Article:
Group wanted that can spend $80,000

January 09, 2002

Group wanted that can spend $80,000


CHAMBERSBURG, Pa. - The Borough Council will try to redistribute $80,000 of state grant money this month or risk losing it if it is not used before the June deadline.

The council originally allocated the Small Cities Community Development Block Grant money to Building Our Pride in Chambersburg (BOPIC) in 1997 to purchase a new building.

BOPIC, which serves low- to middle-income children in the borough with a summer nutrition program and after school computer training, has yet to sign a contract for a building.

If the money is not spent by June 3, the borough stands to lose it all, Borough Planner Gary Norris told the council Monday night.


Borough nonprofit agencies can apply for the funds at the Chambersburg Borough Hall at 100 S. Second St. The council will hold a public hearing on the matter Jan. 23 at 7 p.m.

Norris said the Department of Community and Economic Development denied his request for a one-year extension on spending the money.

He suggested the council consider using some of the money to improve access for the handicapped at intersections by installing depressed curbs and sidewalks.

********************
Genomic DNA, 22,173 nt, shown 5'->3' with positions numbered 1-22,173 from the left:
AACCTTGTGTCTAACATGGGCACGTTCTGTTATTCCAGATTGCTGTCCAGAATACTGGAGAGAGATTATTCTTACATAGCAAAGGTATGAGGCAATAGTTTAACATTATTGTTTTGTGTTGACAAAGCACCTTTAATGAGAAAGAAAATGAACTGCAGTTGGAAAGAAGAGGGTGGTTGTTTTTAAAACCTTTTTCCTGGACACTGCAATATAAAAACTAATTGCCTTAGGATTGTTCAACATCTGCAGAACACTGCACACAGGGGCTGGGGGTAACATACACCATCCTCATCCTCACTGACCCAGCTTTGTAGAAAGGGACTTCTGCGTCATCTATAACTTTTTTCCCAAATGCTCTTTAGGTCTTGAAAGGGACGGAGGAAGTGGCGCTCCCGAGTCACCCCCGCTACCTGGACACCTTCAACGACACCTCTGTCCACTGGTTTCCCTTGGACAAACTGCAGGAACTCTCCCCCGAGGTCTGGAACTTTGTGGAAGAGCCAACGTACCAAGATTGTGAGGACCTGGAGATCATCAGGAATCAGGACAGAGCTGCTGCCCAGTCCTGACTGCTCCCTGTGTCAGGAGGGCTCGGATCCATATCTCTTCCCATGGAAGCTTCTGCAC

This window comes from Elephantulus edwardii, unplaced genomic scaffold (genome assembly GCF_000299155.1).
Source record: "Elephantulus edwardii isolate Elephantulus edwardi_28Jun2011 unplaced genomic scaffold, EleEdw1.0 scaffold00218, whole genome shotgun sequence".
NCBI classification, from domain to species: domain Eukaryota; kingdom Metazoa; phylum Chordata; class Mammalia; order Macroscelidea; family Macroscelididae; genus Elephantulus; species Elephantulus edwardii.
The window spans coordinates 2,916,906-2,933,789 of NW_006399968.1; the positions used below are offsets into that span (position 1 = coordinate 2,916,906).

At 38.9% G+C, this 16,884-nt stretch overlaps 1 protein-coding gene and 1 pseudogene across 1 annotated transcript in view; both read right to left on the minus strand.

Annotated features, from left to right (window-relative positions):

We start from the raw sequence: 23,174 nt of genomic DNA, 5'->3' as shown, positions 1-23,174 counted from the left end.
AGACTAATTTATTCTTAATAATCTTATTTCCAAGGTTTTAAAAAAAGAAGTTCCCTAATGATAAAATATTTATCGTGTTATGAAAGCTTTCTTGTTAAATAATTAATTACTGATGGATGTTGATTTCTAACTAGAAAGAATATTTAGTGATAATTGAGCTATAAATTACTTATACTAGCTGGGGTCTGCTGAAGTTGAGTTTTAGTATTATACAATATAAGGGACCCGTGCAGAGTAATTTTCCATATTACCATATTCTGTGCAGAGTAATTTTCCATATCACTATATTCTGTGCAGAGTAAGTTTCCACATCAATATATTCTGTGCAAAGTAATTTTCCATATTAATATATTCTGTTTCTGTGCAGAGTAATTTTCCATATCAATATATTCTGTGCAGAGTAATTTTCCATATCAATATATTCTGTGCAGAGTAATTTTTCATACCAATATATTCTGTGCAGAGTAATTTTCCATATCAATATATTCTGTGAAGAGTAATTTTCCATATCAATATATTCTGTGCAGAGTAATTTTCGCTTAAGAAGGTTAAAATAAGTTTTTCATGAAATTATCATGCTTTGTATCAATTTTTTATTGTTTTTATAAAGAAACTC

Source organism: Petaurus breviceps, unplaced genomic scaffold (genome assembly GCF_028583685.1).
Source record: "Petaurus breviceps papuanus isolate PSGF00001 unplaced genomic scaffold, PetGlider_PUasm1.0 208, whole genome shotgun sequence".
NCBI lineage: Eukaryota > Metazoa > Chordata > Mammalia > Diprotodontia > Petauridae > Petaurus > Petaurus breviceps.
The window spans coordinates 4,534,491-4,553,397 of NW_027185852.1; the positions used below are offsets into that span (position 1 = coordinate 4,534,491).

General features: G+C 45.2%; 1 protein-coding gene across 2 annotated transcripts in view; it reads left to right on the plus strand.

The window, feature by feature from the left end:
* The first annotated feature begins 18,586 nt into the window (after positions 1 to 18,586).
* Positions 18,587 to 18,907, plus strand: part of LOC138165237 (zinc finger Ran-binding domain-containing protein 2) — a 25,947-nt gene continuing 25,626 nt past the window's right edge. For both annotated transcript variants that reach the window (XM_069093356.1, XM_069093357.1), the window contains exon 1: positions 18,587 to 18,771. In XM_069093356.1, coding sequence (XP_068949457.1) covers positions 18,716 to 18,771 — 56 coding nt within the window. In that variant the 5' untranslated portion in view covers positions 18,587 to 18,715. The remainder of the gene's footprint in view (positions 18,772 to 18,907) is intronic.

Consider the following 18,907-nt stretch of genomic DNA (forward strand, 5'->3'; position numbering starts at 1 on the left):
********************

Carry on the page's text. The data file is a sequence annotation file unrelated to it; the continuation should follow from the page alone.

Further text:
Other groups that have received funds in the past include Downtown Chambersburg Inc., which used the money to restore the historic Capitol Theatre, and the ESCAPE Parent/Child Center, which offers training and counseling for at-risk families.

The council is expected to decide quickly where the money will go so it can be used by the deadline.

The council will also hold public hearings on Feb. 13 and 27 for requests for 2002 block grant funds.

This year, the borough can dole out up to $317,368. Of that, the borough can retain 18 percent, or $57,126, to cover the costs of administering the grant.

No more than 15 percent, or $47,605, of the funds can go toward public service projects, including the expansion of existing services or a new service. The rest must be spent on bricks and mortar projects, like a new building or renovations.

The 2002 amount is about $3,000 less than last year's because more communities are in the program sharing the same pool of money, Norris said.

He recommended council come up with a point system to more effectively rank requests. In the past, council members have split over which requests are the most worthwhile.

Council members Ken Gill and Ruth Harbaugh will join Norris, Borough Manager Eric Oyer and Assistant Manager David Finch in hammering out a plan they will present to council prior to the public hearings.

"I think it is important council understand and agree to a process," Oyer said.

Mayor Tom Newcomer agreed.

"I think there has to be a better way than what we've done in the past," he said.

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